Every day, students spend part of their morning in a program personal to McNicholas called C.R.E.W. Each student is assigned to a mentor teacher along with 10-15 other students. This is the third year this program has found a place in students’ schedules.
Students start in a C.R.E.W. specific to freshmen, which they graduate from and move into a new one mixed with sophomores, juniors, and seniors. Students stay in this group for the rest of their time at McNicholas.
A new addition was the flights – 6 C.R.E.W.’s (four freshmen, two upperclassmen) that meet every other week under an assigned dean to help create different relationships that go beyond the 15 students and their mentor teacher.
“The whole goal of C.R.E.W. is to help students build happy, healthy, holy relationships,” Student Culture Coordinator, History Teacher, and Varsity Football Coach Todd Naumann said.
Throughout the year, C.R.E.W. offers activities that help foster the growth of relationships and give students a break from academics. These include icebreakers, the Eraser Toss Tournament, Spike Ball Tournament, cup stacking, card games, Door Decorating Contests, and various other activities.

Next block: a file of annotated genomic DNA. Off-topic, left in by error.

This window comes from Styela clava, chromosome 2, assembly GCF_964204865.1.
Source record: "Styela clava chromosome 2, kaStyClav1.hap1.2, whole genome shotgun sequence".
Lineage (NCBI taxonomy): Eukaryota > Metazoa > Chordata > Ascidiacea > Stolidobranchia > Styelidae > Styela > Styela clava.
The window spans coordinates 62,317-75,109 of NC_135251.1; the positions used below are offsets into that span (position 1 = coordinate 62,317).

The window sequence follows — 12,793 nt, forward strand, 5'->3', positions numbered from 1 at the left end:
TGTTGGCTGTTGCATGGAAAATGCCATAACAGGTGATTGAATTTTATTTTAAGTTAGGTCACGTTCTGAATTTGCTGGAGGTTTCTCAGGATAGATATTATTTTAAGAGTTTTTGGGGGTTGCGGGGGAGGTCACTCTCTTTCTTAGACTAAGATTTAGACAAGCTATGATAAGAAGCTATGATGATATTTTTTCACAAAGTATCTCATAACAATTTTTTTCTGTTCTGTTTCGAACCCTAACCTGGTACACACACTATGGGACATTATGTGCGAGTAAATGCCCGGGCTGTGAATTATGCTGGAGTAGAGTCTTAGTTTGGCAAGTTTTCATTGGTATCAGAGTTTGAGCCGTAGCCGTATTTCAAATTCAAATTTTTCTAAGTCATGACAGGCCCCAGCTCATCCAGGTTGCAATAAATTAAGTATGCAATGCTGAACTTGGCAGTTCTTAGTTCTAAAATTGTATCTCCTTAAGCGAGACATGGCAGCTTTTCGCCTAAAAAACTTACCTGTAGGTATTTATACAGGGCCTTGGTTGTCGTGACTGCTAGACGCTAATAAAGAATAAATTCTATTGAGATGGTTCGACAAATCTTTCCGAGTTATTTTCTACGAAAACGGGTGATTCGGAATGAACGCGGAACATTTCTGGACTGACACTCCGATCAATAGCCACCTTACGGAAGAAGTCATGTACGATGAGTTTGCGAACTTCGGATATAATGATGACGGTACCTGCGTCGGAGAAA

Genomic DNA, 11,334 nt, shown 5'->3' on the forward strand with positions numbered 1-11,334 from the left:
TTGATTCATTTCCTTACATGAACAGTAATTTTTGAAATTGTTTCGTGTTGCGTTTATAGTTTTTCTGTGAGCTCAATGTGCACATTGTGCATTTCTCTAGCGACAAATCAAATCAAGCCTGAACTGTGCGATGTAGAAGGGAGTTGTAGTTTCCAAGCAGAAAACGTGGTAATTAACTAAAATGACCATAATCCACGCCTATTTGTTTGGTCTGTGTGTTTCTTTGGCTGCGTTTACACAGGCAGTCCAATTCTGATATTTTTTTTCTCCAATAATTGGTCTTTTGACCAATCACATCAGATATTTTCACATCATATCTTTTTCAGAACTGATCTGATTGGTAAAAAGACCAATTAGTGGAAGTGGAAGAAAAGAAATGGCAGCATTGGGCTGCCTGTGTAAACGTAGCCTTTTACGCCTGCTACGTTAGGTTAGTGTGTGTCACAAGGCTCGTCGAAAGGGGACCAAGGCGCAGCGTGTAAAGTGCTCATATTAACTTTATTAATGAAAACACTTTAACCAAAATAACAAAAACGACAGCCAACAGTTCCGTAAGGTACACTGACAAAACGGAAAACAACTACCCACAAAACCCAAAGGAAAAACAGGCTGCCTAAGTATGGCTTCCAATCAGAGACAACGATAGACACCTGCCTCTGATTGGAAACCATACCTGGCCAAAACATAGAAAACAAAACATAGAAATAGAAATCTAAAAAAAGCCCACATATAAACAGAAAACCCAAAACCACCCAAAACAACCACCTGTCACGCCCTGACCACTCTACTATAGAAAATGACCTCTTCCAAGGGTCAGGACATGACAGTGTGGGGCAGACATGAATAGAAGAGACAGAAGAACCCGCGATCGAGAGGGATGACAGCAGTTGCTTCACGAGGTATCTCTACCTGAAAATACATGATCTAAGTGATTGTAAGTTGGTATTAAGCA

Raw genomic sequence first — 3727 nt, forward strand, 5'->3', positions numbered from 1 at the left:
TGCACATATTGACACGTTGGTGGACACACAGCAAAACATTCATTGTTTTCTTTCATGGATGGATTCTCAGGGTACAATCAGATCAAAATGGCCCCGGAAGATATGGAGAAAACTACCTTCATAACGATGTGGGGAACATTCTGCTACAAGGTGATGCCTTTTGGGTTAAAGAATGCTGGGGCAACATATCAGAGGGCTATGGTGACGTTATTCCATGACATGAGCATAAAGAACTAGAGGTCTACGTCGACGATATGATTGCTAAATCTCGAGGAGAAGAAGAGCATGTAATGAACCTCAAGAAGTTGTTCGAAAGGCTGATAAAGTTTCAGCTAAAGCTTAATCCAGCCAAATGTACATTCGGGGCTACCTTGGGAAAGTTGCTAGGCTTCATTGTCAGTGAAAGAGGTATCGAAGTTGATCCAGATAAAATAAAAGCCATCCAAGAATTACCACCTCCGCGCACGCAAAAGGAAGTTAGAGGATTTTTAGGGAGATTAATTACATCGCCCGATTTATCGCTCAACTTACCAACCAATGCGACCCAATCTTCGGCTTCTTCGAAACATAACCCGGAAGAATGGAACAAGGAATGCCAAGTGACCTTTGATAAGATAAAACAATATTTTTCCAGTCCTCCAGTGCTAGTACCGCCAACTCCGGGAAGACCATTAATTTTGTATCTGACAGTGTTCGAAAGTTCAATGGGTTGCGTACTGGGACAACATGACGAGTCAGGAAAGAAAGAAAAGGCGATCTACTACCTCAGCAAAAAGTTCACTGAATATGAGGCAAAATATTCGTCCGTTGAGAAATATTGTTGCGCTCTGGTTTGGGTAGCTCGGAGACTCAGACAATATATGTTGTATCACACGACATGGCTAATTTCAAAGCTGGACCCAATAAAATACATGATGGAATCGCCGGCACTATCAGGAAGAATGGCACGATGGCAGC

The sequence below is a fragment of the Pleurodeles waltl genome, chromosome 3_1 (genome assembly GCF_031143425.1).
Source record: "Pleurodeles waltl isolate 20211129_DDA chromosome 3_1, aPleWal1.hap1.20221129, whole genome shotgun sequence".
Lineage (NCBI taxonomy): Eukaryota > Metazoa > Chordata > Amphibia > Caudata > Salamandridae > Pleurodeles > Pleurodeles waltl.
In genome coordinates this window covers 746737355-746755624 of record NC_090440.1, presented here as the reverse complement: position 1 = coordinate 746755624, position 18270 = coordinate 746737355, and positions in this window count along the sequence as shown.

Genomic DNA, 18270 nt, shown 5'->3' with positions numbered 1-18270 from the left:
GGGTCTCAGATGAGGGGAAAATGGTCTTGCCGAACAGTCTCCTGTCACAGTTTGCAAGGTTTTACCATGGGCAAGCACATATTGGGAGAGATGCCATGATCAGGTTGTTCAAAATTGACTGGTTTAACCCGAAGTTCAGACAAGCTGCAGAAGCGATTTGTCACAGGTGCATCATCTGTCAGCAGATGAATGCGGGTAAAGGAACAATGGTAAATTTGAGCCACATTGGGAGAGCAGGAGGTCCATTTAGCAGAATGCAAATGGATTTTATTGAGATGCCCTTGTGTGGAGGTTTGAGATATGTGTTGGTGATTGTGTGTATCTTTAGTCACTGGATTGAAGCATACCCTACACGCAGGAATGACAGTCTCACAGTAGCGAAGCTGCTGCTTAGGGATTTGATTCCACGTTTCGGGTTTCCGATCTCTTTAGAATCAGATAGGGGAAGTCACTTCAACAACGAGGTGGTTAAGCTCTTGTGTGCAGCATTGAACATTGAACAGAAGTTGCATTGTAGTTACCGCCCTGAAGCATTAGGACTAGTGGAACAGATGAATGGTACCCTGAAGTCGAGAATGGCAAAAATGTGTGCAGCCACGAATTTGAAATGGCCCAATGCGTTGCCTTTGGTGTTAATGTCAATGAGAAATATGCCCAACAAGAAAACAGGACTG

“Academics are vital and important, but I think there’s more to the overall experience of high school than just studying,” Director of Facilities, Senior Capstone Program Director, and Head Football Coach Michael Orlando said. “Even if it’s just 15 minutes a day, it’s a nice little getaway.”
There are four core virtues – courage, resilience, enthusiasm, and wisdom. These virtues help answer the three focal points of the C.R.E.W. program – the what, the how, and the why.
“What we’re trying to do is build those relationships; how we’re trying to do it is through courage, resilience, enthusiasm, and wisdom; why we’re doing it is to help one another strive to attain full stature in Christ,” Naumann said.
Through these multiple features of C.R.E.W., students should feel or begin to feel support and encouragement during their time at McNicholas.
“It is the heart of the school,” Orlando said. “A place where they can go and hopefully connect with their peers.”